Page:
THE TIMES LEADER YTD 5-YR 52-WEEK FUND %RTN %RTN HI LOW Hartford AdvHLSFIB b +3.3 +3.5 20.56 16.86 AdvHLSIA +3.4 +3.8 20.32 16.69 AdviserA m +3.3 +3.3 15.53 12.65 BalAlA m +2.5 +4.1 11.78 9.82 CapAppIIA m +3.9 +5.5 14.94 10.84 CapApr C m +.9 +2.0 32.29 24.42 CapAprA m +1.1 +2.7 36.42 27.43 CapAprB m +.9 +1.9 32.09 24.29 CapAprI +1.1 NA 36.44 27.39 ChksBalsA m +2.1 NA 9.93 8.27 CpApHLSIA +3.0 +4.6 45.11 33.13 CpApHLSIB b +2.9 +4.3 44.72 32.82 DivGrowA m +4.1 +4.3 20.31 15.66 DivGrowI +4.1 NA 20.25 15.61 DsEqHLSIA +4.6 +2.3 12.62 9.59 DvGrHLSIA +4.3 +4.7 20.88 16.18 DvGrHLSIB b +4.2 +4.4 20.82 16.13 EqIncA m +4.2 +4.4 13.58 10.54 FloatRtA m +1.9 +3.6 9.01 8.48 FloatRtC m +1.7 +2.8 9.00 8.47 FloatRtI +1.9 NA 9.01 8.49 GlbGrthIA +1.8 +.8 16.49 12.01 GrAlA m +2.8 +3.6 12.11 9.54 GrOpHLSIA +5.3 +4.0 28.12 20.00 GrOppA m +5.2 +3.6 29.09 20.77 GrOppL m +5.2 +3.8 29.89 21.32 HiYdHLSIA +3.8 +8.8 9.54 8.10 InOpHLSIA -.3 +6.0 12.91 9.62 IndHLSIA +4.1 +2.2 28.04 21.47 InflPlC m +1.7 +5.2 12.20 10.95 InflPlusA m +1.8 +6.0 12.32 11.08 MCVlHLSIA +3.3 +5.0 11.02 7.92 MdCpHLSIA +4.5 +6.1 28.06 20.62 MidCapA m +4.4 +5.4 23.72 17.48 MidCapC m +4.3 +4.7 20.76 15.36 Sm-CpGrHLSIA +4.9 +3.9 23.26 15.28 SmCoHLSIA +6.7 +4.4 19.45 13.32 StkHLSIA +4.7 +2.8 44.23 32.79 TRBdHLSIA +1.1 +4.9 11.54 10.80 TRBdHLSIA b +1.1 +4.7 11.46 10.74 TotRetBdA m +.9 +4.5 10.76 10.28 USHLSIA +.4 +3.1 11.17 10.36 ValHLSIA +3.9 +4.3 11.50 8.77 Heartland SelectVal m +4.9 +6.1 31.09 23.25 Value m +4.2 +3.6 47.39 33.76 ValuePlus m +2.2 +9.6 31.48 22.65 Henderson IntlOppA m +3.0 +4.5 22.47 17.57 IntlOppC m +2.9 +3.8 21.29 16.63 Homestead Value d +5.3 +2.3 33.01 25.45 Hotchkis & Wiley LgCapValA m +4.7 -2.6 17.55 13.12 Hussman StrTotRet d -.1 +7.5 12.86 11.95 StratGrth d -2.4 -1.2 13.53 11.84 ICON Energy +7.5 +9.1 22.63 14.53 ING CorpLeadB +7.6 +5.9 22.35 16.10 GNMAIncA m +.8 +5.9 8.99 8.67 GlREstA m +2.0 +1.6 17.04 13.21 IntlVal A m +3.9 +.9 12.56 9.85 RussiaA m +3.9 +10.3 44.45 28.36 TRPGrEqI +2.9 +3.8 58.73 42.62 INVESCO AmerValA m +5.9 +5.6 29.41 21.92 AsPacGrA m -2.1 +12.9 31.45 22.94 BasBalA m +3.5 +.4 11.65 9.52 BasicValA m +4.3 -2.1 22.59 17.35 CapDevA m +4.5 +2.4 17.92 12.71 CharterA m +4.5 +4.9 17.21 13.78 ComstockA m +4.4 +2.1 16.96 12.78 ComstockB m +4.4 +1.8 16.94 12.78 ComstockC m +4.2 +1.3 16.94 12.78 ConstellA m +2.4 -1.2 24.75 18.32 ConstellB m +2.2 -1.9 22.22 16.53 CorpBondA m +1.6 +6.1 6.95 6.50 CpGrA m +2.8 +6.2 14.64 10.63 DevMkt A m -3.0 +11.1 34.13 25.75 DivDivA m +4.0 +4.1 13.06 10.32 DivDivInv b +4.0 +4.2 13.06 10.32 DivGrowB m +4.2 +.3 13.79 10.82 DynInv b +4.0 +3.6 24.34 16.86 EnergyA m +7.7 +10.0 46.88 29.13 EnergyInv b +7.7 +10.0 46.72 29.02 EnterprsA m +2.7 +6.0 18.98 13.82 EqIncomeA m +4.0 +4.4 9.14 7.32 EqIncomeB m +3.8 +4.1 8.96 7.18 EqIncomeC m +3.8 +3.7 9.00 7.21 EqWSP500A m +4.7 +4.1 33.14 24.54 EuroGrA m +2.0 +3.9 32.02 24.00 FloatRtA m +1.9 +3.2 7.88 7.34 GlHlthCrA m +5.5 +2.1 28.52 23.28 GlHlthCrI m +5.5 +2.1 28.53 23.28 GlS&MGrA m +.9 +4.3 19.76 15.20 GlobEqA m +3.0 -.3 11.40 8.65 GlobFranA m +2.7 +6.3 22.45 17.92 GovtSecsA m +.1 +3.0 9.87 9.37 GrowIncA m +4.7 +3.0 20.81 15.61 HiYldA m +3.1 +8.3 4.33 3.96 HiYldMuA m -.7 +1.6 9.67 8.64 HiYldMuC m -.7 +.8 9.65 8.63 InsTaxFA m +.4 +1.0 16.79 15.24 IntlGrA m +.8 +4.6 28.51 21.92 LrgCapGrA m +2.6 +2.5 13.01 9.53 MidCapGrA m +3.4 +6.7 32.16 22.79 MidCpCrA m +4.1 +5.5 24.51 19.97 MuniIncA m +.1 +1.9 13.56 12.23 PacGrowB m -2.5 +4.7 22.75 17.66 RealEstA m +3.9 +1.9 23.03 17.40 SP500IdxA m +4.1 +2.1 14.49 11.04 SmCapEqA m +6.3 +5.2 13.44 9.20 SmCapGrA m +6.1 +5.7 31.45 21.79 SmCapValA m +2.8 +8.3 19.38 14.03 SmCpGrA m +5.8 +4.5 12.21 8.61 Summit b +2.6 +1.9 12.56 9.42 TaxESecY +.3 +3.0 11.21 10.05 TechInv b +3.8 +4.5 36.18 24.41 TxFrInmA3 m +.7 +4.3 11.59 10.92 USMortA m +.8 +4.2 13.22 12.75 USSmValY d +3.0 +8.8 29.03 20.24 Ivy AssetSTrB m +.6 +9.4 24.54 19.43 AssetStrA m +.8 +10.4 25.40 20.02 AssetStrC m +.7 +9.5 24.67 19.51 AssetStrY m +.8 +10.3 25.45 20.06 GlNatResA m +2.0 +6.2 23.35 15.21 GlNatResC m +1.9 +5.4 20.27 13.26 GlNatResI d +2.1 NA 23.82 15.47 GlbNatrlY m +2.0 +6.4 23.64 15.38 HiIncA m +3.3 +9.5 8.69 8.11 HiIncC m +3.2 +8.7 8.69 8.11 IntlValA m +1.4 +6.3 17.43 12.71 LgCpGrA m +2.1 +3.3 14.05 10.40 LtdTmBdA m +.4 +5.3 11.37 11.00 PacOppA m -3.9 +10.4 17.27 12.97 ScTechA m +6.8 +9.0 35.07 26.06 ScTechY m +6.8 +9.1 36.52 27.12 JPMorgan CoreBondA m +.8 +6.5 11.75 11.15 CoreBondC m +.7 +5.8 11.81 11.20 DiversMidCapGrA m+4.6 +5.0 23.31 16.11 EqIdxA m +4.1 +2.1 30.53 23.22 GovtBdA m +.5 +5.9 11.32 10.53 HighStatA m +.9 +1.4 15.87 14.95 HighYldA m +3.3 +8.7 8.39 7.61 InvBalA m +1.6 +4.9 12.61 10.95 InvConGrA m +1.2 +5.0 11.37 10.44 InvConGrC m +1.1 +4.4 11.33 10.41 InvGrInA m +1.8 +4.1 13.34 10.99 InvGrowA m +1.9 +3.3 14.22 11.14 MidCapVal m +3.5 +4.2 24.47 18.63 SmCapEqA m +3.6 +7.4 36.01 27.07 SmCapEqR5 +3.7 NA 39.20 29.41 James Advantage GoldRainA b +.9 +6.1 20.36 18.22 Janus BalC m +2.9 NA 26.17 22.89 BalJ +3.0 +6.8 26.20 23.33 BalS b +3.0 NA 26.21 22.91 ContrJ +1.6 +2.5 15.36 12.32 EntrprsJ +3.2 +6.7 63.57 44.79 FlxBdJ +1.3 +7.6 11.06 10.34 FortyA m +1.0 +5.4 35.46 28.15 FortyS b +1.0 +5.2 34.98 27.80 Gr&IncJ +4.5 +.3 32.80 25.62 HiYldJ d +2.9 +8.4 9.29 8.31 J +1.4 +2.8 30.76 23.93 OrionJ d +1.2 +6.8 12.81 9.24 OverseasJ d ... +10.8 53.66 39.62 PerkinsMCVJ +3.6 +6.3 23.89 18.87 PerkinsSCVJ +2.5 +7.7 25.30 20.61 RsrchJ +2.5 +5.7 31.44 22.92 ShTmBdJ +.8 +5.3 3.14 3.07 TwentyJ +.7 +6.5 68.77 54.09 WorldwideJ d +1.5 +2.3 49.66 37.38 Janus Aspen Bal Is +3.1 +7.1 29.59 25.49 FortyIs +1.0 +5.8 37.47 29.55 IntlGrIs -1.7 +12.0 59.90 43.12 JanusI +1.4 +3.4 25.62 19.97 MidCpIs +3.2 +6.9 41.69 29.34 WldWGrIs +1.6 +2.7 32.11 24.19 Jensen J b +3.2 +4.6 28.55 22.57 John Hancock BalA m +2.3 +7.7 15.98 13.44 BondA m +1.8 +7.4 15.78 14.89 ClsscValA m +4.8 -3.1 18.18 13.47 HiYldA m +2.9 +5.4 4.08 3.51 LgCpEqA m +3.2 +9.5 27.79 21.04 LgCpEqC m +3.0 +8.7 25.74 19.46 LifAg1 b +2.1 +2.5 12.99 9.89 LifBa1 b +2.2 +4.4 13.44 11.31 LifCo1 b +1.8 +5.8 13.18 12.16 LifGr1 b +2.1 +3.6 13.49 10.84 LifMo1 b +2.1 +5.1 12.99 11.53 RegBankA m +1.6 -3.5 15.64 12.04 SmCapEqA m +2.9 +2.7 26.88 17.16 SovInvA m +4.5 +2.7 16.91 13.24 StrIncA m +1.4 +8.1 6.78 6.27 StrIncC m +1.2 +7.4 6.78 6.26 TaxFBdA m ... +3.1 10.19 9.28 Keeley SmCapVal m +3.0 +2.5 26.75 18.33 Kinetics Paradigm d +2.6 +2.5 24.49 18.31 LKCM SmCpEqI d +5.8 +3.5 23.42 15.68 Laudus GrInvUSLCGr d +3.7 +6.6 13.52 9.84 InMktMstS d -.3 +5.5 19.94 14.57 IntlFxInc d +1.0 NA 12.37 10.66 IntlMstrI d -.3 +5.4 19.94 14.56 Lazard EmgMktEqO m -5.4 +10.6 22.48 16.90 Legg Mason/Western AggGrowA m +4.2 +.9 119.83 82.78 AggGrowB m +4.0 +.1 102.91 71.52 AggrsvGrC m +4.0 +.4 104.75 72.65 ApprecA m +3.2 +3.9 14.52 11.52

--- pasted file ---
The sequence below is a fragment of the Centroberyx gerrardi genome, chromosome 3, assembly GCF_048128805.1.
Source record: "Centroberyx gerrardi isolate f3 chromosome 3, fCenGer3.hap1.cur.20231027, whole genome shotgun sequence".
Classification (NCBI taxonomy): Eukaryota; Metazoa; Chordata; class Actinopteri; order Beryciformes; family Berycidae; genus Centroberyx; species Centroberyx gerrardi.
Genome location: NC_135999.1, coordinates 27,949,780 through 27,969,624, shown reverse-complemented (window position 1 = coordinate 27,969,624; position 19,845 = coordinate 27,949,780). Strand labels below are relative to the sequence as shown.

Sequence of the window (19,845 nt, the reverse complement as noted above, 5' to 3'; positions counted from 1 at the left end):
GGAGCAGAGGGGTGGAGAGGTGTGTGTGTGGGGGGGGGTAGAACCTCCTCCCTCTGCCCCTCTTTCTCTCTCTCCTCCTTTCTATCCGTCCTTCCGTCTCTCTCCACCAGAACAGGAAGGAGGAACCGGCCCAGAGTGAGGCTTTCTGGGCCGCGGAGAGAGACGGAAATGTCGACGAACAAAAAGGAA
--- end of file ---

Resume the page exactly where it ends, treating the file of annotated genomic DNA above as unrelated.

WK NAV CHG 20.20 19.98 15.26 11.62 14.51 31.02 35.00 30.83 35.03 9.74 43.62 43.23 19.78 19.72 12.34 20.33 20.27 13.29 8.95 8.94 8.96 15.91 11.86 27.22 28.16 28.93 9.50 12.43 27.27 11.36 11.49 10.66 27.18 22.97 20.10 22.41 18.84 42.93 11.02 10.96 10.51 10.50 11.19